21. Cincinnati Bengals – Bud DuPree, OLB, Kentucky
Following the trend of players climbing the ladder coming off a strong combine, the Bengals go for the kid who compiled 23 ½ career sacks and made first team All-SEC this year. Hard to resist a pass rusher at any time, let alone when you’re a playoff team.
22. Pittsburgh Steelers – Marcus Peters, CB, Washington
Peters has had issues off the field which have short-circuited his career, but he also has exceptional talent. Putting him in an environment like Pittsburgh, which has strong leadership and a sound foundation might reap benefits for both parties. With Troy Polamulu at the end of the line and the rest of the secondary in flux, Peters arrives at the perfect time.
23. Detroit Lions – D.J. Humphries, OT, Florida –
Winner of the Anthony Munoz as the top high school lineman, Humphries Gator career didn’t disappoint. The only problem was he missed a number of games due to injury. Some consider him the top pass blocking tackle in the draft, who could step into the lineup right away. Matthew Stafford won’t mind that.
24. Arizona Cardinals – Melvin Gordon, RB, Wisconsin
The Cardinals make a splash grabbing the Heisman runner-up, who briefly held an FBS rushing record 408 yards in a game and finished the season with 2,587 yards. Gordon can hurt you inside and out, with potential to break the long one. He comes to a team overdue for a real franchise back.
25. Carolina Panthers -T.J. Clemmings, T, Pittsburgh
Another project, Clemmings is still making the transition from defense. He’s also a former basketball player whose quickness and agility allows him to sometimes make multiple blocks on a play and lead the way on screens and sweeps. If they’re patient with him the Panthers should eventually be rewarded.
26. Baltimore Ravens – Jalen Collins, CB, LSU
The big knock on Collins is he has only 10 career starts, largely due to the quality of corners the Tigers had before him. But he’s dazzled them in those 10 starts, then had a strong combine that might even push him up higher than this. On the veteran Ravens he should have a little time to settle in.
27. Dallas Cowboys – Eddie Goldman, DT, Florida State
Jerry Jones learned last year sometimes it’s smarter to pass on the high profile name (Johnny Manziel) for a guy who’ll truly improve your team. Now he does it again. Having lost Demarco Murray to the Eagles, there’s clamor in Big D to either find his replacement or another receiver to complement Dez Bryant. Instead the Cowboys go for this 6-foot-4, 336 pound run stuffer. After all, they need someone to tackle Murray.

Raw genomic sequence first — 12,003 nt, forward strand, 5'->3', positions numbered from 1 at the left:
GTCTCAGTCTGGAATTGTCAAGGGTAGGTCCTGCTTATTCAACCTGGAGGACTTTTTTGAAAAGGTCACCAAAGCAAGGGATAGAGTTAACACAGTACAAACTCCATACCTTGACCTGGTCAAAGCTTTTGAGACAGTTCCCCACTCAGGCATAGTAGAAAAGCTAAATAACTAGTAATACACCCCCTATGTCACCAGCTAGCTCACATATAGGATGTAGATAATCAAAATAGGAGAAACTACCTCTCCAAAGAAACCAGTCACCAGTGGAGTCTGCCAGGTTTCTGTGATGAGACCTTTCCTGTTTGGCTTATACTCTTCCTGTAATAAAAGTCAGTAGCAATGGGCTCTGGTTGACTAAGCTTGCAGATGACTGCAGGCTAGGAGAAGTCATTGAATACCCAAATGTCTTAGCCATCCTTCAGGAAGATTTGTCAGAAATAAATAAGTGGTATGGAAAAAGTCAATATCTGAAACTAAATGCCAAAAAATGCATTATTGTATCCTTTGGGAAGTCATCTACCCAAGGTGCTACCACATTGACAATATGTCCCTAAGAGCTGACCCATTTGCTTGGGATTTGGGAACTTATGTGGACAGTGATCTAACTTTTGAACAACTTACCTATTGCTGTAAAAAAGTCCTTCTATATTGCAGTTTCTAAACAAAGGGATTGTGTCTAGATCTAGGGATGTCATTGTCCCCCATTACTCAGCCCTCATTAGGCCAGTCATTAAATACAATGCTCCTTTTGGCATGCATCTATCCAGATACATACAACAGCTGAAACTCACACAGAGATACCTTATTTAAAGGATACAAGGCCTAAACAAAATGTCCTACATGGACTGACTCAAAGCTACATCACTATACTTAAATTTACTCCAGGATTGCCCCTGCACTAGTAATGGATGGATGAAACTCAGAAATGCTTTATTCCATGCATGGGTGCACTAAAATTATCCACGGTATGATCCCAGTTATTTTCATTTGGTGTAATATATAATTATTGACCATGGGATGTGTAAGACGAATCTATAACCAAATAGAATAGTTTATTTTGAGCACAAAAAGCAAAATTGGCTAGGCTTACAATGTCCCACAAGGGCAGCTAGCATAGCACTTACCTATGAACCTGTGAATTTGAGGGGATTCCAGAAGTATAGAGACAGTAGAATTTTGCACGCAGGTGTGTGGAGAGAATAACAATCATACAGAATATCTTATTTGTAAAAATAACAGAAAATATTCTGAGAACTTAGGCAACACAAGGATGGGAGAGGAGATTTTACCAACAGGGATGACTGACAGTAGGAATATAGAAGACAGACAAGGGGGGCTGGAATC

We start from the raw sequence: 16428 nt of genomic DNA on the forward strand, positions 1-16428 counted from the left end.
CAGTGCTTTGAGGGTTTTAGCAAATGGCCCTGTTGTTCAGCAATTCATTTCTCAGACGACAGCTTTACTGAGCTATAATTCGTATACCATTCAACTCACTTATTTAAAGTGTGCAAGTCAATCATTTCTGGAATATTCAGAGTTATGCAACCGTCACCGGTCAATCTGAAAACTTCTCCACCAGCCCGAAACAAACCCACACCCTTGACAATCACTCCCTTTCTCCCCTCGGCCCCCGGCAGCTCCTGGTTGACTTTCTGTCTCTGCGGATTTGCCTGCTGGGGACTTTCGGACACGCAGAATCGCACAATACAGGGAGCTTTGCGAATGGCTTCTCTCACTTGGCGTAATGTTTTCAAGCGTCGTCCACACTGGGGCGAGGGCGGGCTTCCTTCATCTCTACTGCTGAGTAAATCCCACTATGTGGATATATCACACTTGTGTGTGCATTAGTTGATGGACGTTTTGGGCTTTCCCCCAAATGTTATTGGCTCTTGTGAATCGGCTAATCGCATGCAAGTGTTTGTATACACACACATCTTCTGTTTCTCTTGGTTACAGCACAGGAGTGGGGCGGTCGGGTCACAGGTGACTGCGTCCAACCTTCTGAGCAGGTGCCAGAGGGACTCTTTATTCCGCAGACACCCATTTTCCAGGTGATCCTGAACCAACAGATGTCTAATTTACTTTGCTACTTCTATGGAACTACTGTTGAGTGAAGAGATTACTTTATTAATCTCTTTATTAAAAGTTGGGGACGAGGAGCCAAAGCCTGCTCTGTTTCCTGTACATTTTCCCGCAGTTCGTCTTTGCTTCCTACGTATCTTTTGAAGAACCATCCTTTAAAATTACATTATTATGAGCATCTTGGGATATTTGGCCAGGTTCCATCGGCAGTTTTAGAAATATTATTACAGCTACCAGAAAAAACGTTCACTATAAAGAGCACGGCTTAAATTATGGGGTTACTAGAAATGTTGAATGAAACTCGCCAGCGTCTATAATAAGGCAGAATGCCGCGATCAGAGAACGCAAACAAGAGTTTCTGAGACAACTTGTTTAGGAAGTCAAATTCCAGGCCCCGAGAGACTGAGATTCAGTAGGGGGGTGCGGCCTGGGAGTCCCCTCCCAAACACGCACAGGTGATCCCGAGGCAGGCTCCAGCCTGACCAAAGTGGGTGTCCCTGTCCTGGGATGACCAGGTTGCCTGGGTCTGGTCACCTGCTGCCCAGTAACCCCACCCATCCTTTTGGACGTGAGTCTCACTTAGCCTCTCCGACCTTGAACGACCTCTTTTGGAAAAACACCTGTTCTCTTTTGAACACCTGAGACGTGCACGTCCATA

28. Denver Broncos – Cameron Erving, C, Florida State
Another one who switched sides of the ball after red-shirting as a freshman, he alternated between center and tackle for the Seminoles. NFL teams seem to project Erving snapping the ball, though it’s unlikely he’ll get a much of a chance to hear Peyton Manning calling out to him “Omaha! Omaha’’ before he hangs ‘em up.
29. Indianapolis Colts -- Ereck Flowers, T, Miami
The Colts have loaded up offensively with Frank Gore and Andre Johnson, but still need to give Andrew Luck time to operate. Flowers may not do that yet, but has the reputation as a mauler in the run game. May take some time to develop, but has tremendous upside.
30. Green Bay Packers – Kevin Johnson, CB, Wake Forest
A little undersized at 6-foot-0, 188 pounds Johnson improved tremendously last season. He’s tough to beat, knocking away 15 passes, picking off three, while allowing just 24 receptions. But there are questions about his ability to come up and play the run.
31. New Orleans Saints – Eli Harold, OLB, Virginia
Rated higher on some boards, the Saints get another piece to help rebuild their defense with the pick acquired from the Seahawks in the Jimmy Graham trade. He’s more of an edge rusher, making 14 ½ tackles for a loss last year and 8 ½ sacks in 2013. Teaming him with run stuffer Danny Shelton, the Saints’ earlier pick, should give the D an immediate boost.
32. New England Patriots – Devin Smith, WR, Ohio State
Just what Tom Brady needs, another weapon. And we’re talking a game-breaker, too, with the ability to explode off the line and separate from defenders. The Buckeyes used him mainly as an occasional home run threat, resulting in only 931 yards receiving and 12 touchdowns. Put him in Bill Belichick’s offense, where Brady can dial him up at any time, there’s no telling how much damage he could do.